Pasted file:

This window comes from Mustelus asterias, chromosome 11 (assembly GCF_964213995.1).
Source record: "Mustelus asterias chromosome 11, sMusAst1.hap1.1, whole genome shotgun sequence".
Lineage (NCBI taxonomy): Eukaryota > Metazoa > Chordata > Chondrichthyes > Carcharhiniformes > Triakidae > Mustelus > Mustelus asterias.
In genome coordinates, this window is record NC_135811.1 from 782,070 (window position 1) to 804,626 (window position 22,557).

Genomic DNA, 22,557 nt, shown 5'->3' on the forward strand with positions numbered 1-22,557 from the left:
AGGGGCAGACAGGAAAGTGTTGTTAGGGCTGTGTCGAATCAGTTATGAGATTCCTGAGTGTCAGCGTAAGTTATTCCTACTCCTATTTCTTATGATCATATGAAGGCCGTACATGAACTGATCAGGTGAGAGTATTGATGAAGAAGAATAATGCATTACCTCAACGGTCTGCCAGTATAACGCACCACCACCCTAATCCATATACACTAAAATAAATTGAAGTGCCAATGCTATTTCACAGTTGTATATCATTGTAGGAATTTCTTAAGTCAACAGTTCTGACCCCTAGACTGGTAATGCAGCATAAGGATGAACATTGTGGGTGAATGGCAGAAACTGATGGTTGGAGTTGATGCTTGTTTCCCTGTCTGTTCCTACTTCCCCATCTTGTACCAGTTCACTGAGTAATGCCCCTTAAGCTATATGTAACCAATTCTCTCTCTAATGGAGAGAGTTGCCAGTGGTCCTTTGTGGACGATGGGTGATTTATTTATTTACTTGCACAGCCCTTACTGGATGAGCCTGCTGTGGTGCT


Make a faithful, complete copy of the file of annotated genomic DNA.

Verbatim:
This window comes from Mustelus asterias, chromosome 11 (assembly GCF_964213995.1).
Source record: "Mustelus asterias chromosome 11, sMusAst1.hap1.1, whole genome shotgun sequence".
Lineage (NCBI taxonomy): Eukaryota > Metazoa > Chordata > Chondrichthyes > Carcharhiniformes > Triakidae > Mustelus > Mustelus asterias.
In genome coordinates, this window is record NC_135811.1 from 782,070 (window position 1) to 804,626 (window position 22,557).

Genomic DNA, 22,557 nt, shown 5'->3' on the forward strand with positions numbered 1-22,557 from the left:
AGGGGCAGACAGGAAAGTGTTGTTAGGGCTGTGTCGAATCAGTTATGAGATTCCTGAGTGTCAGCGTAAGTTATTCCTACTCCTATTTCTTATGATCATATGAAGGCCGTACATGAACTGATCAGGTGAGAGTATTGATGAAGAAGAATAATGCATTACCTCAACGGTCTGCCAGTATAACGCACCACCACCCTAATCCATATACACTAAAATAAATTGAAGTGCCAATGCTATTTCACAGTTGTATATCATTGTAGGAATTTCTTAAGTCAACAGTTCTGACCCCTAGACTGGTAATGCAGCATAAGGATGAACATTGTGGGTGAATGGCAGAAACTGATGGTTGGAGTTGATGCTTGTTTCCCTGTCTGTTCCTACTTCCCCATCTTGTACCAGTTCACTGAGTAATGCCCCTTAAGCTATATGTAACCAATTCTCTCTCTAATGGAGAGAGTTGCCAGTGGTCCTTTGTGGACGATGGGTGATTTATTTATTTACTTGCACAGCCCTTACTGGATGAGCCTGCTGTGGTGCT